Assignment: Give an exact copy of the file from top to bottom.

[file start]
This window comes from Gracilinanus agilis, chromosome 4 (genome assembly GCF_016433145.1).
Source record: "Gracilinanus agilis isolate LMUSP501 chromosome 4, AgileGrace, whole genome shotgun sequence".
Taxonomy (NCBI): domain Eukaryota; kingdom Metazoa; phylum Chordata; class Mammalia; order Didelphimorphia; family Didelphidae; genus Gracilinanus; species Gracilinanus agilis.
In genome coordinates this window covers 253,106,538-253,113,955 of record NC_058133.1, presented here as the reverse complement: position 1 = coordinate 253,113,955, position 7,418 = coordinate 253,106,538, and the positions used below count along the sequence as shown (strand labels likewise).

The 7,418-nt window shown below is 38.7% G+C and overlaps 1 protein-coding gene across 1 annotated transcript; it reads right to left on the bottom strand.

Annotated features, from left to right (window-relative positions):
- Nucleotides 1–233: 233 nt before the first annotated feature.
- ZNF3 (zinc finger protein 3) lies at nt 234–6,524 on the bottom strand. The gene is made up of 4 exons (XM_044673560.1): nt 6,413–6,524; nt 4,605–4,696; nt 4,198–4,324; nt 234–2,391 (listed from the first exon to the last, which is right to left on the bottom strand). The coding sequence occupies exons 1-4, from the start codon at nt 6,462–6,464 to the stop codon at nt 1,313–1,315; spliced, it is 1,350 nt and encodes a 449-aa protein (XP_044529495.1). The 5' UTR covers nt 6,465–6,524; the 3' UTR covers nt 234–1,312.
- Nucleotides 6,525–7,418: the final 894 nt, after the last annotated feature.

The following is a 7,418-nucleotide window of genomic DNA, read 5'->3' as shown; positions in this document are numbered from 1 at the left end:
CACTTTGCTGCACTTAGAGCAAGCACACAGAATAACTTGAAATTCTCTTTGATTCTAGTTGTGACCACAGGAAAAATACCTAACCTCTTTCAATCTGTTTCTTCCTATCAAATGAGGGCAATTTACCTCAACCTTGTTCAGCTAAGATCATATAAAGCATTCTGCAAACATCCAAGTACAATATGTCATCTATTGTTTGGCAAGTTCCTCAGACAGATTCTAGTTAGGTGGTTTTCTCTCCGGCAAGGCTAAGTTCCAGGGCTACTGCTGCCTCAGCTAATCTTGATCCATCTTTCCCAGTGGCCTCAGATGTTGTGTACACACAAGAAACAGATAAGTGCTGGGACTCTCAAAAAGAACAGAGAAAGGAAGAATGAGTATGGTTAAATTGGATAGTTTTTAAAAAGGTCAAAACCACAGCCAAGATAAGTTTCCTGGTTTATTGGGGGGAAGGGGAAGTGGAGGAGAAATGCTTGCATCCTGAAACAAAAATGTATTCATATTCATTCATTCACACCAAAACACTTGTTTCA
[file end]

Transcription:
This window comes from Gracilinanus agilis, chromosome 4 (genome assembly GCF_016433145.1).
Source record: "Gracilinanus agilis isolate LMUSP501 chromosome 4, AgileGrace, whole genome shotgun sequence".
Taxonomy (NCBI): domain Eukaryota; kingdom Metazoa; phylum Chordata; class Mammalia; order Didelphimorphia; family Didelphidae; genus Gracilinanus; species Gracilinanus agilis.
In genome coordinates this window covers 253,106,538-253,113,955 of record NC_058133.1, presented here as the reverse complement: position 1 = coordinate 253,113,955, position 7,418 = coordinate 253,106,538, and the positions used below count along the sequence as shown (strand labels likewise).

The 7,418-nt window shown below is 38.7% G+C and overlaps 1 protein-coding gene across 1 annotated transcript; it reads right to left on the bottom strand.

Annotated features, from left to right (window-relative positions):
- Nucleotides 1–233: 233 nt before the first annotated feature.
- ZNF3 (zinc finger protein 3) lies at nt 234–6,524 on the bottom strand. The gene is made up of 4 exons (XM_044673560.1): nt 6,413–6,524; nt 4,605–4,696; nt 4,198–4,324; nt 234–2,391 (listed from the first exon to the last, which is right to left on the bottom strand). The coding sequence occupies exons 1-4, from the start codon at nt 6,462–6,464 to the stop codon at nt 1,313–1,315; spliced, it is 1,350 nt and encodes a 449-aa protein (XP_044529495.1). The 5' UTR covers nt 6,465–6,524; the 3' UTR covers nt 234–1,312.
- Nucleotides 6,525–7,418: the final 894 nt, after the last annotated feature.

The following is a 7,418-nucleotide window of genomic DNA, read 5'->3' as shown; positions in this document are numbered from 1 at the left end:
CACTTTGCTGCACTTAGAGCAAGCACACAGAATAACTTGAAATTCTCTTTGATTCTAGTTGTGACCACAGGAAAAATACCTAACCTCTTTCAATCTGTTTCTTCCTATCAAATGAGGGCAATTTACCTCAACCTTGTTCAGCTAAGATCATATAAAGCATTCTGCAAACATCCAAGTACAATATGTCATCTATTGTTTGGCAAGTTCCTCAGACAGATTCTAGTTAGGTGGTTTTCTCTCCGGCAAGGCTAAGTTCCAGGGCTACTGCTGCCTCAGCTAATCTTGATCCATCTTTCCCAGTGGCCTCAGATGTTGTGTACACACAAGAAACAGATAAGTGCTGGGACTCTCAAAAAGAACAGAGAAAGGAAGAATGAGTATGGTTAAATTGGATAGTTTTTAAAAAGGTCAAAACCACAGCCAAGATAAGTTTCCTGGTTTATTGGGGGGAAGGGGAAGTGGAGGAGAAATGCTTGCATCCTGAAACAAAAATGTATTCATATTCATTCATTCACACCAAAACACTTGTTTCA